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Feasibility of Metabolic Parameter Estimation in Pharmacokinetic Models of Carbon Tetrachloride Exposure in Rats
Draper, B., D. Marcin, A. Margolskee, R. Murden, A. Attarian, M. V. EVANS, AND K. YOKLEY. Feasibility of Metabolic Parameter Estimation in Pharmacokinetic Models of Carbon Tetrachloride Exposure in Rats. TOXICOLOGICAL AND ENVIRONMENTAL CHEMISTRY. Taylor & Francis, Inc., Philadelphia, PA, 91(3):521-546, (2009).
Since carbon tetrachloride(CCl4) is highly volatile and lipophilic chemical, it is commonly found in air or water as an environmental contaminant. Exposure can occur by inhalation, ingestion, food, or skin contact. Although CCl4 is slowly metabolized, its highly toxic nature makes identification of its metabolism crucial to quantifying toxicity. Also, because CCl4 is slowly metabolized, metabolic parameters are difficult to estimate. PBPK models have been used to describe distribution of chemicals into the body and to help define internal dose delivered to target tissues. A new technique in sensitivity analysis was used to help increase our confidence in estimated metabolic parameters for this chemical. The existing PBPK scientific literature was researched in order to determine if one PBPK model provided consistent analysis for the existing CCl4 data across several different exposure scenarios. After determining that a route to route model was not readily available, the model results were compared with a group of the available data. Sensitivity analysis was then used to inform future experiments that would increase the potential identifiability of metabolic estimates for this chemical.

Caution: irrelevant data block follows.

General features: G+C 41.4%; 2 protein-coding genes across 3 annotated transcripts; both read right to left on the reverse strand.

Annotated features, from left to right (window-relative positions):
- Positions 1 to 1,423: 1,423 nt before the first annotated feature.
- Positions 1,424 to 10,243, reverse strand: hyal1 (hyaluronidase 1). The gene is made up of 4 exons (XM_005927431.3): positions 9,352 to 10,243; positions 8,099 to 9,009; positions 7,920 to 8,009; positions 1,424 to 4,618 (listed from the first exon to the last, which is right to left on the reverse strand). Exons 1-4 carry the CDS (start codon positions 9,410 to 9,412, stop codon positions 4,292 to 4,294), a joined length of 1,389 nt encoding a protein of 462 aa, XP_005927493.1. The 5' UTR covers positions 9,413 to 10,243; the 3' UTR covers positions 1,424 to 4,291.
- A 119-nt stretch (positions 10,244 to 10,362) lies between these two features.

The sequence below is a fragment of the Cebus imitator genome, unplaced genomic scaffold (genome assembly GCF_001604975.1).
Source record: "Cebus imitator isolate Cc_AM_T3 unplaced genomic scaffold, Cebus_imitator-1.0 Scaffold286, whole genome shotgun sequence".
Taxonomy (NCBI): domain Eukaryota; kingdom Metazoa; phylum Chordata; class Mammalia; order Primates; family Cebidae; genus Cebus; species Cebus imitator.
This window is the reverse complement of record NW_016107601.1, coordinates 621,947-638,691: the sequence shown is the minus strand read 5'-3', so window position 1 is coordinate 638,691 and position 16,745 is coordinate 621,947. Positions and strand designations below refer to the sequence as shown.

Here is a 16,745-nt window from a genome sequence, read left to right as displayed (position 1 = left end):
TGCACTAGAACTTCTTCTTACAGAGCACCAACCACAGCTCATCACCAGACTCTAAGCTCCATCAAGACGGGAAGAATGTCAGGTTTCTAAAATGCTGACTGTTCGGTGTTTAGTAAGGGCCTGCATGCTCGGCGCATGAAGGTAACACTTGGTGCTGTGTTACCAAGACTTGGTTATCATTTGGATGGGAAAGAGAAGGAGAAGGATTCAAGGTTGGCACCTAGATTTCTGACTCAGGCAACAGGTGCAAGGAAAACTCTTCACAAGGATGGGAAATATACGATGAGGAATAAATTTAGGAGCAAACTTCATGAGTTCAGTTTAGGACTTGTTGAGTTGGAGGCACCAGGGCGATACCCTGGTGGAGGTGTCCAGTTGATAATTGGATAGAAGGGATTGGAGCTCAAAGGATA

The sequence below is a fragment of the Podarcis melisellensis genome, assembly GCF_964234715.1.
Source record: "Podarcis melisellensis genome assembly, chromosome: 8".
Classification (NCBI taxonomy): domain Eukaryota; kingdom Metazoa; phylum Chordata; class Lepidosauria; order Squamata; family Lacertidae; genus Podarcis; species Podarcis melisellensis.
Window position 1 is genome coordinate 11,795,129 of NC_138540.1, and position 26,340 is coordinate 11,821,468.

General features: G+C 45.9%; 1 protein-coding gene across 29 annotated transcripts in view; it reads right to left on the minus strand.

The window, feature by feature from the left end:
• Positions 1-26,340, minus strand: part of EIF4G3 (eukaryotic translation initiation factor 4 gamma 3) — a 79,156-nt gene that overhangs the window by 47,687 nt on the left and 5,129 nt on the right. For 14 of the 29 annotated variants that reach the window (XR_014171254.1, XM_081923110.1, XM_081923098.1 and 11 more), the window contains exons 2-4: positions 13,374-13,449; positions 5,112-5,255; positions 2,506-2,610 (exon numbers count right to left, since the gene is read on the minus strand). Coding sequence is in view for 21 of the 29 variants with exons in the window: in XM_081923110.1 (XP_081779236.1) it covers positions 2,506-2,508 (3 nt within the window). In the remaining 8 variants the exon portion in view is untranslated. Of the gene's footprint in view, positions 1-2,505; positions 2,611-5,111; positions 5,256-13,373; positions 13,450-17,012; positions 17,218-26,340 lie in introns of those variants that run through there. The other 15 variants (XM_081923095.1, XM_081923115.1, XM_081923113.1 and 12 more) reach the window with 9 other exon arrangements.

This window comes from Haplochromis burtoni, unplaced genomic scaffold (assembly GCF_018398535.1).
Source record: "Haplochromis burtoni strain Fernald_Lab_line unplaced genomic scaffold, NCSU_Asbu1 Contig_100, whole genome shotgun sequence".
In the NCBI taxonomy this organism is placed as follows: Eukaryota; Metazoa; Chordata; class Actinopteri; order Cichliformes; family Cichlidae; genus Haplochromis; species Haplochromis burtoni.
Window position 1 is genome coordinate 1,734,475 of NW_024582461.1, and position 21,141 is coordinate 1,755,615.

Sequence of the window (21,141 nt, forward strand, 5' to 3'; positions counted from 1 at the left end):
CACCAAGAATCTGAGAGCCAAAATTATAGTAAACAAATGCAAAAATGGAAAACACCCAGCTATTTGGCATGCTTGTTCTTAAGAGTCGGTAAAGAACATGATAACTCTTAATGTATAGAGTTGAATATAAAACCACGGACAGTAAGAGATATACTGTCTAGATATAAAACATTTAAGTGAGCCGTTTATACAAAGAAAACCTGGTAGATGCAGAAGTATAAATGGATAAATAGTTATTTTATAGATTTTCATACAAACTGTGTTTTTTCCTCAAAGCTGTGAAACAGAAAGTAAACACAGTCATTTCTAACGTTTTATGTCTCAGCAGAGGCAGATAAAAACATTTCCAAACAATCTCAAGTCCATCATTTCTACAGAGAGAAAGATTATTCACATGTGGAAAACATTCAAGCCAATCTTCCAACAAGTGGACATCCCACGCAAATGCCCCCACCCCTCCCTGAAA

Carbon tetrachloride (CCl4) is a toxic chemical that was once used in degreasers and detergents, and some remnants of the chemical may be present in the water supply. Physiologically based pharmacokinetic (PBPK) modeling can assist in understanding resulting internal doses of carbon tetrachloride after exposure, but the pharmacokinetic parameters describing the metabolism of CCl4 are not well characterized. The goal of this research was to more accurately estimate these values in rats using PBPK modeling and data from previous studies. Three different PBPK models were constructed to describe CCl4 exposure in rats via inhalation, oral ingestion, and venous injection. Each of these models was compared to data, and sensitivity analysis was performed for each model to determine whether the available data could be used to accurately determine the metabolic parameters of interest. These parameter sensitivities were so low that optimization to the available data yielded physiologically unrealistic results. Model sensitivities were analyzed for different exposure doses in order to find experimental conditions that would allow for greater identifiability of the metabolic parameters. Data were simulated from these models at optimal conditions with varying levels of noise from a normal distribution. Optimizations were then performed to confirm that the original values could be obtained. The experiments developed are left as suggestions for experimentalists that wish to further pursue estimating these metabolic parameters.